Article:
Writing your first lab report can be a pretty daunting task but with the following guidelines listed below and a user contributed database of senior lab reports (at the bottom of the post), you should be able to breeze right through it!
Lab Report Structure:
Your lab report should typically consist of 8 main sections. Though they may vary from the requirements of your reports.
1. Cover Page
The part mainly consists of the course number, title of your experiment, your name and date. Though if you’re feeling up to it, you can add the name of your tutor as well. You can download a sample cover here:
Attached files: Sample NTU Cover Page – Zueet.com
The abstract gives a brief overview of your lab report and should be concise. Your abstract should be able to tell your reader
1. What you did – A statement of the purpose of the experiment, a brief description of the experiment and scientific principles that were investigated (objectives).
2. What your results were – Significant results derived from the experiment.
3. What your conclusions are based on the results
It is highly advisable that you write this section last.
3. Data Sheets and Graphs
This part is relatively self explanatory. Remember to include all your data tables and graphs and ensure that your units are correctly labeled on your tables and graphs. For lab reports in university, you’re usually no longer required to plot the graphs manually. You can, most of the time use Excel to plot your graphs but remember to label you axis.
It’s highly likely that your tutors will set parts in which you’ll be required to make calculations. You are required to include a brief description of the calculation, the equation, numbers from your data and the result. For calculations repeated many times, you are only required to show one sample calculation. Answers should have the proper number of significant figures and units.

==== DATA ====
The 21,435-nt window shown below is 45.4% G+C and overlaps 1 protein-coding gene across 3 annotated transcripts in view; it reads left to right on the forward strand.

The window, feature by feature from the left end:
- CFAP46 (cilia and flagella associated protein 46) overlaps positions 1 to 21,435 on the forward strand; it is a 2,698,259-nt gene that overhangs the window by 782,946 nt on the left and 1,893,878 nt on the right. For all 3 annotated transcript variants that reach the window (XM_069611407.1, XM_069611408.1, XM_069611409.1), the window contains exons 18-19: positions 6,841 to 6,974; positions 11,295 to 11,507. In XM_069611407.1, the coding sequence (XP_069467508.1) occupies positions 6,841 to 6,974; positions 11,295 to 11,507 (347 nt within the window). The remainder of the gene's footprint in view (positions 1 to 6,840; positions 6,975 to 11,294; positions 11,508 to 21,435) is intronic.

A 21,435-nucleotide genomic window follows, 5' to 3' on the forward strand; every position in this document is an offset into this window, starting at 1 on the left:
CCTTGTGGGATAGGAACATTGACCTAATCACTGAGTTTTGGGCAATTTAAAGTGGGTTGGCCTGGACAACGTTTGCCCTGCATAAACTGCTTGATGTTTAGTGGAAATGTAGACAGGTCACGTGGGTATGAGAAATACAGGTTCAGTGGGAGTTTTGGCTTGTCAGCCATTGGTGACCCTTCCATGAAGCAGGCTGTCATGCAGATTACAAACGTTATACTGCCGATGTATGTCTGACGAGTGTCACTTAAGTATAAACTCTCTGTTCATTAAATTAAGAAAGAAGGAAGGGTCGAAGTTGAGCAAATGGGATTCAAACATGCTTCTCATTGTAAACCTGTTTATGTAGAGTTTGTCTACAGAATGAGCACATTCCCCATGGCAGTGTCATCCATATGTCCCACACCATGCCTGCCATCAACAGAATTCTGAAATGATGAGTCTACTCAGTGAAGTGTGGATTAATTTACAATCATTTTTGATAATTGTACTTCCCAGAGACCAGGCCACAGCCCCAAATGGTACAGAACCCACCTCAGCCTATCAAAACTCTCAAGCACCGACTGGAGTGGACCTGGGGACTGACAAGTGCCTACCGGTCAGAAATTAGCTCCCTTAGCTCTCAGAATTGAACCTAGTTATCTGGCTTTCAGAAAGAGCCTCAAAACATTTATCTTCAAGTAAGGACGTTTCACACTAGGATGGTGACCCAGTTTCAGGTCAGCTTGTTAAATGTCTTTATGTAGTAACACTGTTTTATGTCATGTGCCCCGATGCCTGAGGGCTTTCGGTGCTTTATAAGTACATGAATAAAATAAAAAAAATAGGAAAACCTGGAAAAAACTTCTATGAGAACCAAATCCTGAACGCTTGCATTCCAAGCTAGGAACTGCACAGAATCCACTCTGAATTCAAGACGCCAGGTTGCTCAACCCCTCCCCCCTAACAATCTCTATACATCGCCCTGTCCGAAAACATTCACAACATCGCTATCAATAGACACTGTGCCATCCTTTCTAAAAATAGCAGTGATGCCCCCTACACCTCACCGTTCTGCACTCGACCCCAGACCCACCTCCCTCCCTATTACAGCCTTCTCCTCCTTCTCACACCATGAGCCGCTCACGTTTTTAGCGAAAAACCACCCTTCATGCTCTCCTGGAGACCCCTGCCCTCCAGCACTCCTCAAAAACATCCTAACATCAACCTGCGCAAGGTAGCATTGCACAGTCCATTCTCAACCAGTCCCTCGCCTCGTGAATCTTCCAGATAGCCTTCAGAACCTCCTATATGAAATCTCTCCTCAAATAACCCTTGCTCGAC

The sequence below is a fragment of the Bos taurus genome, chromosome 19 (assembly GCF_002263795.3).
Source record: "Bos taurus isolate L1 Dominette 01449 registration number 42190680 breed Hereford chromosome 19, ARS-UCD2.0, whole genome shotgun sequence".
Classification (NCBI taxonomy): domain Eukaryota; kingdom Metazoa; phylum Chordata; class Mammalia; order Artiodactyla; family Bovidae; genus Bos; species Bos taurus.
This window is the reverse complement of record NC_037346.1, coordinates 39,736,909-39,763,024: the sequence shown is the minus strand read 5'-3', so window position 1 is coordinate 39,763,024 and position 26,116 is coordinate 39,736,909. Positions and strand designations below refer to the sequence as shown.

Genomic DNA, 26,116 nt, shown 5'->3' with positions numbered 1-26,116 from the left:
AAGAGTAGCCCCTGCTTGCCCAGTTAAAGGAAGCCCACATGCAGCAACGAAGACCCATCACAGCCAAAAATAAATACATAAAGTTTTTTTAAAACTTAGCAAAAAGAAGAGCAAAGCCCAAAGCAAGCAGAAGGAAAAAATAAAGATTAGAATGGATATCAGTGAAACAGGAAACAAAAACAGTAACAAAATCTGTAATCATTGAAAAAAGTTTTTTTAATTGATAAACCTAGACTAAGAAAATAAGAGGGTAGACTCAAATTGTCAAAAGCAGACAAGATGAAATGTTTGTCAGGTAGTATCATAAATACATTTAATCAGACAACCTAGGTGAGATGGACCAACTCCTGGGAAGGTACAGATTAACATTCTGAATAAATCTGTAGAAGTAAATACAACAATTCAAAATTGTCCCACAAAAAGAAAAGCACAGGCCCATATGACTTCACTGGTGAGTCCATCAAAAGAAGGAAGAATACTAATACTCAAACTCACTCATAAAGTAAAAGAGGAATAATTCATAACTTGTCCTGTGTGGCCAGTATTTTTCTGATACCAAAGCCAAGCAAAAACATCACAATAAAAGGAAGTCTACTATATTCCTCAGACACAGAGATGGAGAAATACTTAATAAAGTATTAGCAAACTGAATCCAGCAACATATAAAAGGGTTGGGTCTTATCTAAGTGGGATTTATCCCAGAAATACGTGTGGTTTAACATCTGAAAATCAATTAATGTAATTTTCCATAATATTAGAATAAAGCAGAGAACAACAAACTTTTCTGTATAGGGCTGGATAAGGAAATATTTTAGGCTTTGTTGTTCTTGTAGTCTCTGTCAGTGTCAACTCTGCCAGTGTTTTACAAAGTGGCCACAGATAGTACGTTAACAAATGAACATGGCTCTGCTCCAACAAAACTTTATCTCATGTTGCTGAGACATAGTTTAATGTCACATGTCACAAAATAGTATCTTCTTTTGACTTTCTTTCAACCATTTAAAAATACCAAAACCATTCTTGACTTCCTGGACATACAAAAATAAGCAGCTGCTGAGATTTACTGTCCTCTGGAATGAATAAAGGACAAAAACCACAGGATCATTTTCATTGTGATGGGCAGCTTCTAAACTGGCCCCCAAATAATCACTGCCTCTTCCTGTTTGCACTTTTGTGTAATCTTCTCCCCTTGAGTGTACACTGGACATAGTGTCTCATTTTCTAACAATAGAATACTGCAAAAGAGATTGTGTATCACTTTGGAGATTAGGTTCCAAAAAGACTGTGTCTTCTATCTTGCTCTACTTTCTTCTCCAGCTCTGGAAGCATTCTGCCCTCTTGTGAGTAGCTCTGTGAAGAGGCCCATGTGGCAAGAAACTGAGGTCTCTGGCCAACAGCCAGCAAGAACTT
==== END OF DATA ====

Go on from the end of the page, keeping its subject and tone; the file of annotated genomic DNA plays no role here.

5. Discussion of Results & Sources of Error
This is hands down themost important part of your lab report. You should begins this section by providing a summary of the purpose of the experiment with an emphasis on the measurements made before slowly transitioning to the discussion.
Your discussion should highlight the relationship between your measurements and your final results, the observable trends (based on the graph(s) as well), the inter-variable relationships and how your data agrees/disagrees with the theory.
Remember that it is okay (and highly likely) if your results do not agree with the theory. There are many causes for this and you’re very unlikely to be penalized. However, this means that in your next section of your abstract – the sources of error – just has to stronger.
In your discussion of sources of error, you should discuss all those things that affect your measurement that are out of your control. (e.g. friction in pulleys that are assumed frictionless in the formula). Your analysis should describe the qualitative effect of each source of error (e.g. friction slowed motion, causing a smaller value of acceleration to be measured) and, where possible, provide an estimate of the magnitude of the errors they could induce. Describe only the prominent sources of error in the experiment. For example, the precision of the triple balance beam, a fraction of a gram, compared to the 250.0 g lab cart is not significant.
While the “Results and Discussion” section has discussed the results individually, the “Conclusion” section discusses the results in the context of the entire experiment. Usually, the objectives mentioned in the “Introduction” are examined to determined whether the experiment succeeded. If the objectives were not met, you should analyze why the results were not as predicted.
Sample Lab Reports:
The sample NTU lab reports attached below were contributed by a user. These lab reports have been passed down from senior to junior and some even date as far back as the 90s though many of the lab experiments have remained the same.
Attached files: NTU Sample Lab Reports – Zueet.com
Please note that these files are for your REFERENCE only. I will NOT be held responsible if your application gets rejected for PLAGIARISM (or anything else for that matter).
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